ZFS Questions about ZFS on FreeBSD and Linux

astyle

Aspiring Daemon

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The FreeBSD Handbook is not the best point of reference for ZFS.
To be honest, I agree. The chapter on ZFS tries to do too much at once. It was a good place to get started, though. I got ideas on what ZFS can do. However, when it comes to getting a handle on how ZFS even works - I had to look beyond the FreeBSD Handbook. Well, that was part of the fun! :p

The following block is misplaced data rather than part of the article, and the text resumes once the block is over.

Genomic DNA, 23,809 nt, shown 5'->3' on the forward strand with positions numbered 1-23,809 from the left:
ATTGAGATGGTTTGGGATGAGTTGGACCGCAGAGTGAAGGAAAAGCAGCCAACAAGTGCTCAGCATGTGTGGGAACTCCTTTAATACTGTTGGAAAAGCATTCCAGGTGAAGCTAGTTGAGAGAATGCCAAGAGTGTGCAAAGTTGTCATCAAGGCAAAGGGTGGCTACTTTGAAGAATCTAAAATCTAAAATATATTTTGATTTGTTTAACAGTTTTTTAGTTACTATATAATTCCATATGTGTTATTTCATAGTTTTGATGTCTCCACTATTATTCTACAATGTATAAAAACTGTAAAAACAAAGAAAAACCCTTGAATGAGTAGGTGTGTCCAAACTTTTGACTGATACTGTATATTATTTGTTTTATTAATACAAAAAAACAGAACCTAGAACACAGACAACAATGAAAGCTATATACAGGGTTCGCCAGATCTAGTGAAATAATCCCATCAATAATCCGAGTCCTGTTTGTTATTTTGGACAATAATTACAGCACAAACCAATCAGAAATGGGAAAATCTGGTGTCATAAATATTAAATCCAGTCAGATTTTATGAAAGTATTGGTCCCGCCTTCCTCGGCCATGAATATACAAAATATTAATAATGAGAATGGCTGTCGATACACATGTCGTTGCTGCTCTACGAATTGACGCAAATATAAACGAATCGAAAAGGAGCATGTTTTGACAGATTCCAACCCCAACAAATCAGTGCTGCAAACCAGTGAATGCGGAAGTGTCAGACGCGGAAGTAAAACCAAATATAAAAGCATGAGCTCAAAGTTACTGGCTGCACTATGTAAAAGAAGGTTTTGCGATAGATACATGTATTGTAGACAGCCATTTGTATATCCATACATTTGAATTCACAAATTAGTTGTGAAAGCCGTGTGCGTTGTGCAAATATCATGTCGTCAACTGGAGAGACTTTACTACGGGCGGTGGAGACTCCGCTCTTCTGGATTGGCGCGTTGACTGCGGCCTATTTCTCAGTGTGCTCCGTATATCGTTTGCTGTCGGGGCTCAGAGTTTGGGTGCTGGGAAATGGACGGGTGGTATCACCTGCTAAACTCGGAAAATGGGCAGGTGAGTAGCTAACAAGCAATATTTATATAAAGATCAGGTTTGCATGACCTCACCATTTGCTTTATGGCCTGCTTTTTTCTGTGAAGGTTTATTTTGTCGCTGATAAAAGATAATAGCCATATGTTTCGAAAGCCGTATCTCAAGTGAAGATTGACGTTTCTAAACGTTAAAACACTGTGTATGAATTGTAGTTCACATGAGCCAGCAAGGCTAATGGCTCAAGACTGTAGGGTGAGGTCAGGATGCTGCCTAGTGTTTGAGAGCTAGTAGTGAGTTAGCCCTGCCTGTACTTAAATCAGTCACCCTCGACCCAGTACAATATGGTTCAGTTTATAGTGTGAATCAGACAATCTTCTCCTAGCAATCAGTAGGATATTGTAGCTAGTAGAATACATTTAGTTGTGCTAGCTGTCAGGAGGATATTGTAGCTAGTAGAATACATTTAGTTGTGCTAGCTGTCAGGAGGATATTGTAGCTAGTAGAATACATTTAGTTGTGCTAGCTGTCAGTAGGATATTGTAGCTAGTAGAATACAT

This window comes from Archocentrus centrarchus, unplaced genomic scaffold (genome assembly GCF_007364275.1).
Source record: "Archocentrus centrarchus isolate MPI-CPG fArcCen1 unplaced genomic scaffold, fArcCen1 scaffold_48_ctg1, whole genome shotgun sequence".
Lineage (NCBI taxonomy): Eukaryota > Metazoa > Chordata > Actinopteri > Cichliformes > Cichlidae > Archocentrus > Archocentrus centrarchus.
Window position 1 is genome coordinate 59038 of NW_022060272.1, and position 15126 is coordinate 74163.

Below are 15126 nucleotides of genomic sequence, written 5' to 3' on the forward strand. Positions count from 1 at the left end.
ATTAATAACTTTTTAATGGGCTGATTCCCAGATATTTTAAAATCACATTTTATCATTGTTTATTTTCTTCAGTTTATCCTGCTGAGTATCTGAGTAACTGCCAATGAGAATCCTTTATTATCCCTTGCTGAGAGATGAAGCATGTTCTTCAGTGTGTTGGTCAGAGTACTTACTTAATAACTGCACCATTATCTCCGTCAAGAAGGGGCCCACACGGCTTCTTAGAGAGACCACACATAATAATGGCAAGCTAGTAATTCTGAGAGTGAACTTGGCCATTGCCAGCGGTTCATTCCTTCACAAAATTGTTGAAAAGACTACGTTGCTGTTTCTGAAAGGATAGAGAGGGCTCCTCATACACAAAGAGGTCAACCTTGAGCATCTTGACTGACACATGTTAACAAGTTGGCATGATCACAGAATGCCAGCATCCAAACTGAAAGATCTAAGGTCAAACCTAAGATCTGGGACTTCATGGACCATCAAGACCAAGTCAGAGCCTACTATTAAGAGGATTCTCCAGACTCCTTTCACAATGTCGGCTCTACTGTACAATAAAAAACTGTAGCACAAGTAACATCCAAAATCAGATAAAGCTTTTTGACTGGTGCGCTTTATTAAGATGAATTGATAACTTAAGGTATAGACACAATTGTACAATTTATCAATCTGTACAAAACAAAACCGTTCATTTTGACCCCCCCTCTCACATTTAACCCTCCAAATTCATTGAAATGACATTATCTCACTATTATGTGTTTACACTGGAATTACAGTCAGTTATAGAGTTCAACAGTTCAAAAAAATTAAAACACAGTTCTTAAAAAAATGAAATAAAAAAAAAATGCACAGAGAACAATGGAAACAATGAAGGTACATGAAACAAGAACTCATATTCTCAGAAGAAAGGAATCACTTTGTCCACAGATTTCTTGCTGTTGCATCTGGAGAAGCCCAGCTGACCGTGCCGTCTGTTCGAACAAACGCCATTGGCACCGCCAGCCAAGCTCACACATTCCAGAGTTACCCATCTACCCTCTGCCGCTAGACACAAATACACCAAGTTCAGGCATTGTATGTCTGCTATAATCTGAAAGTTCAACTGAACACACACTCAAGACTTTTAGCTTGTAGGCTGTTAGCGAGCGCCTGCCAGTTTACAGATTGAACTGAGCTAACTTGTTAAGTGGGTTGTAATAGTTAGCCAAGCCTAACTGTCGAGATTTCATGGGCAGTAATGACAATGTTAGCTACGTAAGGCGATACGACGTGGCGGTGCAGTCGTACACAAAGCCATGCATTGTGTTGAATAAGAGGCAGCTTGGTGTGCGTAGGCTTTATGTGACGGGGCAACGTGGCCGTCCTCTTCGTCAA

ralphbsz

Son of Beastie

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What are the RAM requirements for ZFS? Does it depend on drive size, network speed, etc.?
Personal experience: My machine is a 3GiB 32-bit Atom. It has a total of 6 TiB of ZFS pools connected (I think, too lazy to look, that's from memory), one of which uses mirroring. It works flawlessly. BUT: I do not attempt to use compression or dedup.

Does ZFS require ECC memory?
That question was already answered above: no, it does not require it. But the answer is a little bit more complicated. Let me answer it this way: Does a car need airbags? No, not really, it is driveable without airbags. If you don't have seat belts, buying air bags is really pointless. But once you have seat belts, air bags are a really good idea.